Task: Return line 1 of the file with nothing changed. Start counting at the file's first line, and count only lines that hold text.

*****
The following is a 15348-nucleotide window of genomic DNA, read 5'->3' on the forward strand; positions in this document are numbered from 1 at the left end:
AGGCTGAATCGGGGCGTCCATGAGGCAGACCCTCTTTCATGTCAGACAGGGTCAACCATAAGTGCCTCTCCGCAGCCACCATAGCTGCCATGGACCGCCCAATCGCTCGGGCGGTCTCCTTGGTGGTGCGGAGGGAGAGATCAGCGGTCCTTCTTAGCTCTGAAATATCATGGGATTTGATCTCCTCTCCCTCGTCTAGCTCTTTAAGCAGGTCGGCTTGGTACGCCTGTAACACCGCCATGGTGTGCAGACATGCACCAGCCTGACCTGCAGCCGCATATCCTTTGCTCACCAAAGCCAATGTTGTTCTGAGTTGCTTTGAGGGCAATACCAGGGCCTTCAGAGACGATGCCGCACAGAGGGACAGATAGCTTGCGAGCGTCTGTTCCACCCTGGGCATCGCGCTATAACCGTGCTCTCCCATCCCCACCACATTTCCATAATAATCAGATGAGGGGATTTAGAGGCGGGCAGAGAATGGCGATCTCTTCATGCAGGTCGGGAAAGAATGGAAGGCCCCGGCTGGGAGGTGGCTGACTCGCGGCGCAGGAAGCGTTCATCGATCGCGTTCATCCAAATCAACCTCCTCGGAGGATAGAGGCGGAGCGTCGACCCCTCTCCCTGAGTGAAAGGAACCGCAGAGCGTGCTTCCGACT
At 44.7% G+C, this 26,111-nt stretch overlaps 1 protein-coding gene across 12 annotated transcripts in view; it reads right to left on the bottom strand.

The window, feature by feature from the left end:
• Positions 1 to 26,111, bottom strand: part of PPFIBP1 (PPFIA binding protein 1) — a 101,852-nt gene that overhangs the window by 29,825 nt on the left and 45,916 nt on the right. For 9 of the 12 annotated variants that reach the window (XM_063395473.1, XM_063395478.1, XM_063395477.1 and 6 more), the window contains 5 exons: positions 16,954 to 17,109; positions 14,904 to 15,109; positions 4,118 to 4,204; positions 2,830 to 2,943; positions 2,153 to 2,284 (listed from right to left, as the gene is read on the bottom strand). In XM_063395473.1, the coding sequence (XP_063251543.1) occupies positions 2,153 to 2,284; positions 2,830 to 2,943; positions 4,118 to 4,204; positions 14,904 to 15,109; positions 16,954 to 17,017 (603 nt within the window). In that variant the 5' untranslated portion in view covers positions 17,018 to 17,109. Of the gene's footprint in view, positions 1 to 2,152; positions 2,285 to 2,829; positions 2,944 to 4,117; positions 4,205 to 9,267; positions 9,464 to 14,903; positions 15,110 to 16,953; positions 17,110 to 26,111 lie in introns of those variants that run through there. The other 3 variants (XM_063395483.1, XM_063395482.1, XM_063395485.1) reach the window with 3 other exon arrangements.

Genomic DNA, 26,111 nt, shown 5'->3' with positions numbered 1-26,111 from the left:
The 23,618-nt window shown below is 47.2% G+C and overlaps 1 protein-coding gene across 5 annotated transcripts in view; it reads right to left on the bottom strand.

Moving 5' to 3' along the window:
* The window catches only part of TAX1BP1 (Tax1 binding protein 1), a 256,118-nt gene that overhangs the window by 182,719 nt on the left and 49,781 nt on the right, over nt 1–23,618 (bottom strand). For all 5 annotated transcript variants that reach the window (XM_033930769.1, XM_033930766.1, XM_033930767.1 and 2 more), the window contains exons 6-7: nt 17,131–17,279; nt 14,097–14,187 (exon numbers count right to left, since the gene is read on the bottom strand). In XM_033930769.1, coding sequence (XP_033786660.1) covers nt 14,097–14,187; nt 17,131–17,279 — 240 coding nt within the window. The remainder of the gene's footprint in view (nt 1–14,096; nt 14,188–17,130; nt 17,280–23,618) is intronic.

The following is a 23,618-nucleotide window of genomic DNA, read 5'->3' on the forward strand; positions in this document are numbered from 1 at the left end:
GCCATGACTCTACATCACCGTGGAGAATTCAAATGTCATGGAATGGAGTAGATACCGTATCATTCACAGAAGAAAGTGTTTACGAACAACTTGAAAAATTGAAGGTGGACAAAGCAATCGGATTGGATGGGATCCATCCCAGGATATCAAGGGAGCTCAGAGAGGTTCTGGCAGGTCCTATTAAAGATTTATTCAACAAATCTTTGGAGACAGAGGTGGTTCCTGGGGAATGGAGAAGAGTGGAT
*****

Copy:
The following is a 15348-nucleotide window of genomic DNA, read 5'->3' on the forward strand; positions in this document are numbered from 1 at the left end: